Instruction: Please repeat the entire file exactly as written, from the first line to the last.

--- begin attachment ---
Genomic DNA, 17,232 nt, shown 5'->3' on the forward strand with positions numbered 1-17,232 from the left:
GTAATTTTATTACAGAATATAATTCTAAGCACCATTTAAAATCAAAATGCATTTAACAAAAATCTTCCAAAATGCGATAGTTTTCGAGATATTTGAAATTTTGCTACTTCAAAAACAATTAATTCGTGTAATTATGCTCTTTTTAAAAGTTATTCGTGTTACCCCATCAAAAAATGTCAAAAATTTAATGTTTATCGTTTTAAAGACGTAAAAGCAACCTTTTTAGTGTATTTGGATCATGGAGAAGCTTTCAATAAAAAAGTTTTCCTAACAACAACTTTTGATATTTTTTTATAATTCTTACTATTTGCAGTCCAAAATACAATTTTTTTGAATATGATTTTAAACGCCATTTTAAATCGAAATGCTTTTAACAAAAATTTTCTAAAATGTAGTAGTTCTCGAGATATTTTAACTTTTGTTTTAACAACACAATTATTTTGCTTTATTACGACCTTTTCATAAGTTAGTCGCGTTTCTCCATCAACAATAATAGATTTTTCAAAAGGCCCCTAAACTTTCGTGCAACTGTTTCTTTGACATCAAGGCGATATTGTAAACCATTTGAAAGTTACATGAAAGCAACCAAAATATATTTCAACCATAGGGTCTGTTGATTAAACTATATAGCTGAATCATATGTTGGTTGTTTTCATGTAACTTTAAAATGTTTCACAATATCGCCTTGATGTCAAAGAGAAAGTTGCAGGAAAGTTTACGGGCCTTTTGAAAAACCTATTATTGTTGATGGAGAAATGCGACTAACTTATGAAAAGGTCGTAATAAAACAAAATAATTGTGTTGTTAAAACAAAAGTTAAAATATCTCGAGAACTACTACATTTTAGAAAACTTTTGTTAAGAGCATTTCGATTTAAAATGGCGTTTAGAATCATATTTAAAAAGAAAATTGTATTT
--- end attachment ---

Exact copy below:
Genomic DNA, 17,232 nt, shown 5'->3' on the forward strand with positions numbered 1-17,232 from the left:
GTAATTTTATTACAGAATATAATTCTAAGCACCATTTAAAATCAAAATGCATTTAACAAAAATCTTCCAAAATGCGATAGTTTTCGAGATATTTGAAATTTTGCTACTTCAAAAACAATTAATTCGTGTAATTATGCTCTTTTTAAAAGTTATTCGTGTTACCCCATCAAAAAATGTCAAAAATTTAATGTTTATCGTTTTAAAGACGTAAAAGCAACCTTTTTAGTGTATTTGGATCATGGAGAAGCTTTCAATAAAAAAGTTTTCCTAACAACAACTTTTGATATTTTTTTATAATTCTTACTATTTGCAGTCCAAAATACAATTTTTTTGAATATGATTTTAAACGCCATTTTAAATCGAAATGCTTTTAACAAAAATTTTCTAAAATGTAGTAGTTCTCGAGATATTTTAACTTTTGTTTTAACAACACAATTATTTTGCTTTATTACGACCTTTTCATAAGTTAGTCGCGTTTCTCCATCAACAATAATAGATTTTTCAAAAGGCCCCTAAACTTTCGTGCAACTGTTTCTTTGACATCAAGGCGATATTGTAAACCATTTGAAAGTTACATGAAAGCAACCAAAATATATTTCAACCATAGGGTCTGTTGATTAAACTATATAGCTGAATCATATGTTGGTTGTTTTCATGTAACTTTAAAATGTTTCACAATATCGCCTTGATGTCAAAGAGAAAGTTGCAGGAAAGTTTACGGGCCTTTTGAAAAACCTATTATTGTTGATGGAGAAATGCGACTAACTTATGAAAAGGTCGTAATAAAACAAAATAATTGTGTTGTTAAAACAAAAGTTAAAATATCTCGAGAACTACTACATTTTAGAAAACTTTTGTTAAGAGCATTTCGATTTAAAATGGCGTTTAGAATCATATTTAAAAAGAAAATTGTATTT